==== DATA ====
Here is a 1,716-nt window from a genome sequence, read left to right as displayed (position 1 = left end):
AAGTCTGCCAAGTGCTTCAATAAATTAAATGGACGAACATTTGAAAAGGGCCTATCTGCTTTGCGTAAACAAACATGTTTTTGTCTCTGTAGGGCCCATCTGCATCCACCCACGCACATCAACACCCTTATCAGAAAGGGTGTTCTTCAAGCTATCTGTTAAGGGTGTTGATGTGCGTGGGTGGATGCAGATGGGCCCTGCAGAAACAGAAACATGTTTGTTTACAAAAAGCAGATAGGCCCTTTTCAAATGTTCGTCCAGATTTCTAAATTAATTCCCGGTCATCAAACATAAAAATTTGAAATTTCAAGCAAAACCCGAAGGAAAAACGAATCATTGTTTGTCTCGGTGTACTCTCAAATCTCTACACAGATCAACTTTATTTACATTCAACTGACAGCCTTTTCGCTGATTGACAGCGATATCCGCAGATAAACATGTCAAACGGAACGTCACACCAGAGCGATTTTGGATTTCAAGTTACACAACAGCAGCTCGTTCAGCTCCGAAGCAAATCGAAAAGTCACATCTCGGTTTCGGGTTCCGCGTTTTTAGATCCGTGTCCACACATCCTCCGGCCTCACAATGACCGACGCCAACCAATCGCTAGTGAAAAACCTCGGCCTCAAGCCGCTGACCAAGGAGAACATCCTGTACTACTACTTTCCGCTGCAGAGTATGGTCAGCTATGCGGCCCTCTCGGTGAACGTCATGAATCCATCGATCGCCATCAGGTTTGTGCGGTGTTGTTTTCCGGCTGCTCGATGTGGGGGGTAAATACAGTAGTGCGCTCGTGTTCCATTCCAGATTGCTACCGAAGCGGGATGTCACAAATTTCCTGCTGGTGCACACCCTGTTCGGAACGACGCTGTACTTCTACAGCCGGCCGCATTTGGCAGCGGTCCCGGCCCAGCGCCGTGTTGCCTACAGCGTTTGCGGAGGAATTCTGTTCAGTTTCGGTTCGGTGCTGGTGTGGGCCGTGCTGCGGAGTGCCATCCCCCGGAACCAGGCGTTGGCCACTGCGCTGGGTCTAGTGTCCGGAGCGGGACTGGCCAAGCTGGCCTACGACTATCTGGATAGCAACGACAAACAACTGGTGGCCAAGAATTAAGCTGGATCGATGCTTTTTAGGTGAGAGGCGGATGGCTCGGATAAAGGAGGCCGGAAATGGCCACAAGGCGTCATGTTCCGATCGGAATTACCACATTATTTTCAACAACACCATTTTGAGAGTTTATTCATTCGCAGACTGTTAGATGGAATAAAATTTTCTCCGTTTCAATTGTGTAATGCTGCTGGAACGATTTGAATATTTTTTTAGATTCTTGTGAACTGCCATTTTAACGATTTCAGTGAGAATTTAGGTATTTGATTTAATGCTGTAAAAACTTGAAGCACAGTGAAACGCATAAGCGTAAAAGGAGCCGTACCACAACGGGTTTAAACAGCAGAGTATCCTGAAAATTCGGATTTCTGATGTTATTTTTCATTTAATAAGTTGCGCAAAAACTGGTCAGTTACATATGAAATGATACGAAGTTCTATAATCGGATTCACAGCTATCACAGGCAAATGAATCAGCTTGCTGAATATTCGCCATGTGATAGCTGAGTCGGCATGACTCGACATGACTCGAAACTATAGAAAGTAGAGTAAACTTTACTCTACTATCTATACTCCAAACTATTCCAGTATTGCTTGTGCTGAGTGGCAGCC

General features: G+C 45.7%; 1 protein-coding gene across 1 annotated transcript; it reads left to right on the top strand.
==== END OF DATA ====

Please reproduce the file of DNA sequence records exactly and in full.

Here is a 1,716-nt window from a genome sequence, read left to right as displayed (position 1 = left end):
AAGTCTGCCAAGTGCTTCAATAAATTAAATGGACGAACATTTGAAAAGGGCCTATCTGCTTTGCGTAAACAAACATGTTTTTGTCTCTGTAGGGCCCATCTGCATCCACCCACGCACATCAACACCCTTATCAGAAAGGGTGTTCTTCAAGCTATCTGTTAAGGGTGTTGATGTGCGTGGGTGGATGCAGATGGGCCCTGCAGAAACAGAAACATGTTTGTTTACAAAAAGCAGATAGGCCCTTTTCAAATGTTCGTCCAGATTTCTAAATTAATTCCCGGTCATCAAACATAAAAATTTGAAATTTCAAGCAAAACCCGAAGGAAAAACGAATCATTGTTTGTCTCGGTGTACTCTCAAATCTCTACACAGATCAACTTTATTTACATTCAACTGACAGCCTTTTCGCTGATTGACAGCGATATCCGCAGATAAACATGTCAAACGGAACGTCACACCAGAGCGATTTTGGATTTCAAGTTACACAACAGCAGCTCGTTCAGCTCCGAAGCAAATCGAAAAGTCACATCTCGGTTTCGGGTTCCGCGTTTTTAGATCCGTGTCCACACATCCTCCGGCCTCACAATGACCGACGCCAACCAATCGCTAGTGAAAAACCTCGGCCTCAAGCCGCTGACCAAGGAGAACATCCTGTACTACTACTTTCCGCTGCAGAGTATGGTCAGCTATGCGGCCCTCTCGGTGAACGTCATGAATCCATCGATCGCCATCAGGTTTGTGCGGTGTTGTTTTCCGGCTGCTCGATGTGGGGGGTAAATACAGTAGTGCGCTCGTGTTCCATTCCAGATTGCTACCGAAGCGGGATGTCACAAATTTCCTGCTGGTGCACACCCTGTTCGGAACGACGCTGTACTTCTACAGCCGGCCGCATTTGGCAGCGGTCCCGGCCCAGCGCCGTGTTGCCTACAGCGTTTGCGGAGGAATTCTGTTCAGTTTCGGTTCGGTGCTGGTGTGGGCCGTGCTGCGGAGTGCCATCCCCCGGAACCAGGCGTTGGCCACTGCGCTGGGTCTAGTGTCCGGAGCGGGACTGGCCAAGCTGGCCTACGACTATCTGGATAGCAACGACAAACAACTGGTGGCCAAGAATTAAGCTGGATCGATGCTTTTTAGGTGAGAGGCGGATGGCTCGGATAAAGGAGGCCGGAAATGGCCACAAGGCGTCATGTTCCGATCGGAATTACCACATTATTTTCAACAACACCATTTTGAGAGTTTATTCATTCGCAGACTGTTAGATGGAATAAAATTTTCTCCGTTTCAATTGTGTAATGCTGCTGGAACGATTTGAATATTTTTTTAGATTCTTGTGAACTGCCATTTTAACGATTTCAGTGAGAATTTAGGTATTTGATTTAATGCTGTAAAAACTTGAAGCACAGTGAAACGCATAAGCGTAAAAGGAGCCGTACCACAACGGGTTTAAACAGCAGAGTATCCTGAAAATTCGGATTTCTGATGTTATTTTTCATTTAATAAGTTGCGCAAAAACTGGTCAGTTACATATGAAATGATACGAAGTTCTATAATCGGATTCACAGCTATCACAGGCAAATGAATCAGCTTGCTGAATATTCGCCATGTGATAGCTGAGTCGGCATGACTCGACATGACTCGAAACTATAGAAAGTAGAGTAAACTTTACTCTACTATCTATACTCCAAACTATTCCAGTATTGCTTGTGCTGAGTGGCAGCC

General features: G+C 45.7%; 1 protein-coding gene across 1 annotated transcript; it reads left to right on the top strand.